5 Web Design Trends Leading the Way In 2016
As web design trends come and go – their intricacies are refined and developed to a better outcome. It’s critical to stay on top of whats new. Some new trends in the industry are brand new trials; others embrace the older and well-used methods, tweaking them slightly to adapt within the interface and new technological advancement. The following are some of the new (and critical) elements that have caught the eye of web designers industrywide. As always, with new ideas and implementations, testing is key to ensure each new design introduced is optimal for the site it is representing.
Rich animation, being used more and more in web design can elicit strong user response and result in a staggering increase in conversions. Whether used to portray a storytelling perspective, educate or entertain – its safe to say that any kind of animation enhances a sites user experience factor. Several types of animation are being implemented including hover, background and loading to offer a more immersive environment for the user.
Featuring grid-based layouts, responsive animations and transitions, padding, and depth effects such as lighting and shadows material design was initiated by cutting elements of the interface, namely icons, out of paper to get a feel for how shadows were cast over them in a real life setting. Material design takes the user experience to another dimension, offering a more interactive, yet easy to use experience.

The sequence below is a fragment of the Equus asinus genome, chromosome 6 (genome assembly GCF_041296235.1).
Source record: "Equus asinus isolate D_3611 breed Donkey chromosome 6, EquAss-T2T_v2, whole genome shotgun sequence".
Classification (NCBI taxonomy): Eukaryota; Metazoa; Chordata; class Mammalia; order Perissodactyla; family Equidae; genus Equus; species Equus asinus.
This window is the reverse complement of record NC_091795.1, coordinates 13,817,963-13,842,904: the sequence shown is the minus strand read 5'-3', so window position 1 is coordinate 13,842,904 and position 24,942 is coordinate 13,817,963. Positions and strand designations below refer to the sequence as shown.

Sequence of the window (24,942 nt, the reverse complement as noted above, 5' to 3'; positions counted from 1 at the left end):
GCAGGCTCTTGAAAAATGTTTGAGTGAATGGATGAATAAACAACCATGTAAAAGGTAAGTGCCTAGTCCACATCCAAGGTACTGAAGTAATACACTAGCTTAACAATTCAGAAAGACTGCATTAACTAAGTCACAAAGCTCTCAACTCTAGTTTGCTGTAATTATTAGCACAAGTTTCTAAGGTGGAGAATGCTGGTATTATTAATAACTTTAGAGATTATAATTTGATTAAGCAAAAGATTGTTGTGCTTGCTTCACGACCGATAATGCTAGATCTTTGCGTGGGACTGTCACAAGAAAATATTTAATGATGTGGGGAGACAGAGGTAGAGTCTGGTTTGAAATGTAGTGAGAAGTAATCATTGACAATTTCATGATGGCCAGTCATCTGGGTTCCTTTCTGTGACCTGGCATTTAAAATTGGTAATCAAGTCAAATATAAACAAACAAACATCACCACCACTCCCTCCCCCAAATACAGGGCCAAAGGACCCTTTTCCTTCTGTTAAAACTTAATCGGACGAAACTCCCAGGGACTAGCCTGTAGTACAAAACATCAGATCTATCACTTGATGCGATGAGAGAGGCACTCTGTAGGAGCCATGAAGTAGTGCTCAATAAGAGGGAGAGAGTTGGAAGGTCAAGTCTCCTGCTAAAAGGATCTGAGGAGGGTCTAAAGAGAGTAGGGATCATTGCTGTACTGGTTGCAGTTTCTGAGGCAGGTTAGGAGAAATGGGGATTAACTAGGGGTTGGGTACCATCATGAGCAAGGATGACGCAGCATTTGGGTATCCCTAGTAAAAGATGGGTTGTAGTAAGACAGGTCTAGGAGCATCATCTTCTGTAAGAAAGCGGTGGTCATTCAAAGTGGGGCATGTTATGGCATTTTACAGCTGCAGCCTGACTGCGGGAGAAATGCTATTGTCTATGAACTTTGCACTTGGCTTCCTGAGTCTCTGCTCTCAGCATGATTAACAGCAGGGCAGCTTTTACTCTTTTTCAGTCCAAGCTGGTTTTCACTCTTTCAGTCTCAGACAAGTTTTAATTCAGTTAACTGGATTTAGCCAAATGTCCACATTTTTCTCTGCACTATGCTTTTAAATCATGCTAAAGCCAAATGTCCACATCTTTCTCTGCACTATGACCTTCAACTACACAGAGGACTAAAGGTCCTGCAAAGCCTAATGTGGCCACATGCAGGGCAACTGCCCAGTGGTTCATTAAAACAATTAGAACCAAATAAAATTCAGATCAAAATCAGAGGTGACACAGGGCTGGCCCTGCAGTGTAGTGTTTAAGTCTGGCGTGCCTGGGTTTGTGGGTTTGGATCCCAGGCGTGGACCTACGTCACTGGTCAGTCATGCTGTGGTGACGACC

Microinteractions can range from a notification ping to liking content – a series of actions leading to another. Microinteractions serve essential functions, however, they tend to go unseen – acting as second nature for a user, and a best practice in UX design. As one would imagine, these interactions are an essential part of any type of interface – from ecommerce to blogs, apps and presentational sites.
Originally gaining ground via image sharing sites such as Pinterest, cards have become one of the go-to implementations for designers looking to organize content, particularly for a responsive approach to web design. Frequently paired alongside the technique of flat design, cards are a successful framework for organizing visual and contextual assets built around many individual pieces of content. Without a structural system such as cards in place, a steady stream of information can become unmanageable and a turn-off for users.
There is a rising trend of using visual storytelling to sell products, educate consumers, and connect with audiences. This comes as no surprise as visual elements make content pop to eyes in a way that text alone simply cannot. While visual storytelling is pretty common in the digital medium, it’s not used as much in other marketing channel. Visual stories, as opposed to static content, are interactive and get people to commit themselves to a brand. There are several effective platforms to apply visual storytelling in the digital environment such as typography, sound, video and interactivity.1